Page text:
Determinism makes me uncomfortable

Image by Alexandr Podvalny from Pixabay

Determinism is the idea that everything in the world around us is a result of the events that occurred in the past, and thus everything is predetermined, including human behavior. I’ve always had a problem with the idea of fate. Knowing that whatever happens to me is based on events that may have happened before I even existed is not very reassuring. Determinism also implies that there is nothing I can do about it. Nothing I ever do will affect my future in a way that isn’t predetermined. There is no place for free will in a deterministic world.

My idea of ‘self’ revolves around my thoughts, my ideas, my words. The idea that these thoughts may not even really be my own, but mere products of a series of events beyond my control whatsoever, is incredibly disturbing. It makes you question everything. If I am not my thoughts, who even am I? If I have no control over my own life, is there a point in even trying?

The simulation theory, which talks about the possibility that we are living in a computer simulation, is disturbing for the same reason. I feel a lot of people misunderstand what the simulation theory actually is, due to the various different interpretations popularized by science fiction. The Matrix, for example, shows humans trapped in a simulation run by sentient robots who want to harvest them as batteries. Although that is a simulation too, the humans in it do still exist. Each of them has a real consciousness, albeit one that is made dormant and replaced with a simulated one. A true simulation would be one where there is no real ‘you’. Your consciousness is nothing but a computer program. Everything you think, perceive, do is a simulated instance. You would also never ‘discover’ that you are living in a simulation, because there is no ‘you’ to discover it.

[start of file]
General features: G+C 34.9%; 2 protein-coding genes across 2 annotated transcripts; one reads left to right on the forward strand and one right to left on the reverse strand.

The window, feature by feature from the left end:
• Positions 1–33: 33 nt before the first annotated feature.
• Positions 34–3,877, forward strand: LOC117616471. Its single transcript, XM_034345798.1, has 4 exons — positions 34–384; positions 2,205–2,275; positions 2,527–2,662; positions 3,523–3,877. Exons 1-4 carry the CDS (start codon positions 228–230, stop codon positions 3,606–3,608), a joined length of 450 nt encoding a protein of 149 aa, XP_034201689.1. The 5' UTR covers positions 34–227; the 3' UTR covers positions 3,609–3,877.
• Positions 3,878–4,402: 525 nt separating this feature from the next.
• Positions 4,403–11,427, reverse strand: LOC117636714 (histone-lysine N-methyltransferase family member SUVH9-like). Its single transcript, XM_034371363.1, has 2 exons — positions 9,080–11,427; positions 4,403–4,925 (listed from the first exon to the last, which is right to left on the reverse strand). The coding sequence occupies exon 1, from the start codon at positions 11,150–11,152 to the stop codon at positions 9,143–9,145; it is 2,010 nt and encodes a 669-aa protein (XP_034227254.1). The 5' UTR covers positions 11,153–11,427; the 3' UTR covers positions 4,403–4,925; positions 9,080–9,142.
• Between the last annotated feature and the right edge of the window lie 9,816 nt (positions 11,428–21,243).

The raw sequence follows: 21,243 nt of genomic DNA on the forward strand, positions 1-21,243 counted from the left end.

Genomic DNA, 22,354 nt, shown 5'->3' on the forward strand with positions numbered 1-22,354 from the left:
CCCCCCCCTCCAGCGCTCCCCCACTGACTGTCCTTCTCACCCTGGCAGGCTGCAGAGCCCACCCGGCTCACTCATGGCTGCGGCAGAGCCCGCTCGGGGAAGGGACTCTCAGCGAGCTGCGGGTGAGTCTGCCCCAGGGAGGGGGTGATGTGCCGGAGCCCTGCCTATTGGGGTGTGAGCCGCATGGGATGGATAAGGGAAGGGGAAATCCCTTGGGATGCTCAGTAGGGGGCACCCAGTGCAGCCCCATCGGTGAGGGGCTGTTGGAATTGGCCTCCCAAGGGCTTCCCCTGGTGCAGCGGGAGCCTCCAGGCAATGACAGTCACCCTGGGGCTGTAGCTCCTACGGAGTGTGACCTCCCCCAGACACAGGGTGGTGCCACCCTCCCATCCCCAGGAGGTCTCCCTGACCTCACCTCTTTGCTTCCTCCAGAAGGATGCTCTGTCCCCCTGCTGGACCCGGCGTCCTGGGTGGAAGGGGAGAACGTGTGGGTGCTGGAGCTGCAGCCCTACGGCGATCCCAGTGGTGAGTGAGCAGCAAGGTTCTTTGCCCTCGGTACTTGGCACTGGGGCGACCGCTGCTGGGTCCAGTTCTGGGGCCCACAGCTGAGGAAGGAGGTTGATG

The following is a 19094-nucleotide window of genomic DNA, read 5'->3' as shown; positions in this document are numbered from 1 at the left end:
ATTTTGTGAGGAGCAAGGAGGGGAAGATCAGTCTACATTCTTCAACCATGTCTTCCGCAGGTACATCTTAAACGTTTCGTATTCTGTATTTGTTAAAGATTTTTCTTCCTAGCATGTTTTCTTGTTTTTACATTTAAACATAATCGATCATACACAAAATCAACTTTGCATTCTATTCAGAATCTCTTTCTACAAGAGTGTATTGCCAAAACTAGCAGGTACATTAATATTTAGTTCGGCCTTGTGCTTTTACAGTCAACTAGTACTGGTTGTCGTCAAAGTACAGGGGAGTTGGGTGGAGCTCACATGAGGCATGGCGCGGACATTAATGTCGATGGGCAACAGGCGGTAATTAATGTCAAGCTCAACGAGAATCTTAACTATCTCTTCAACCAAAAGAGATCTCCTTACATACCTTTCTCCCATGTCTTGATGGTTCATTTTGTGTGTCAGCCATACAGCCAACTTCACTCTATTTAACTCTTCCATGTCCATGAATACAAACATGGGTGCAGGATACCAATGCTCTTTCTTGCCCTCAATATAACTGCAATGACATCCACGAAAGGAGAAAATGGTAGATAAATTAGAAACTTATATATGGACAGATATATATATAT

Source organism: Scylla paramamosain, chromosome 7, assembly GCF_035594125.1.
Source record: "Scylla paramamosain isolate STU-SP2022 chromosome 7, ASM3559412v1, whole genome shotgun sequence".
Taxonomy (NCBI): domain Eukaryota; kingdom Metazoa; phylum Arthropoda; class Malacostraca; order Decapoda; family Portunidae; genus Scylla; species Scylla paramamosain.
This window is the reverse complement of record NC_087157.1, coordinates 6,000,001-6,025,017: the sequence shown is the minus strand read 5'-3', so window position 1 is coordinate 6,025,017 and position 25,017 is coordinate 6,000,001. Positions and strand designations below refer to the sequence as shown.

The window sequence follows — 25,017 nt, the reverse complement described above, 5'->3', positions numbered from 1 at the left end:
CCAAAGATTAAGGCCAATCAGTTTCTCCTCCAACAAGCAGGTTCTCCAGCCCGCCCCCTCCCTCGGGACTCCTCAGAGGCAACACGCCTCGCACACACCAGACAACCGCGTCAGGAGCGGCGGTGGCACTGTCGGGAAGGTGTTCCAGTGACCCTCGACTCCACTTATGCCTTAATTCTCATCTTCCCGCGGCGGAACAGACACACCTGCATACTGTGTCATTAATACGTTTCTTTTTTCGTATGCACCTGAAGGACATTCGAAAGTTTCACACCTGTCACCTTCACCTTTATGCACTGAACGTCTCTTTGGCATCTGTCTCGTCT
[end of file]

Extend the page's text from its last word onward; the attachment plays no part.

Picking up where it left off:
That is much, much more disturbing than the matrix, although to be fair that would likely make for a much more boring plot as well.

Determinism is, technically, a well grounded argument, partly because it is very tricky to find a logical proof for free will, but I don’t want to talk about the justification for both ideas. I wanted to merely talk about how and why determinism makes me incredibly uncomfortable, and will likely continue to do so until I find some way to make peace with it. Regardless, as many proponents of free will have said, it would be foolish to completely disregard this inexplicable feeling within us that says we are free.

Determinism is sometimes derived from scientific determinism, which is the same idea but limited to the physical world around us. However, scientific determinism was laid to rest almost a century ago with the discovery of quantum mechanics, and as such determinism solely relies on our inability to justify the existence of free will. But some philosophers propose that determinism and free will aren’t mutually exclusive. They suggest a kind of quasi-determinism where everything is still pre-determined, but for the events to occur as they do, we must choose to do certain things. This seems more like an inconsequential technicality than a proper alternative, but perhaps there is more to it than I think.

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Hey! I write about astrophysics and science and a bunch of other stuff I like!

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Ayush Gurule

Ayush Gurule

Hey! I write about astrophysics and science and a bunch of other stuff I like!

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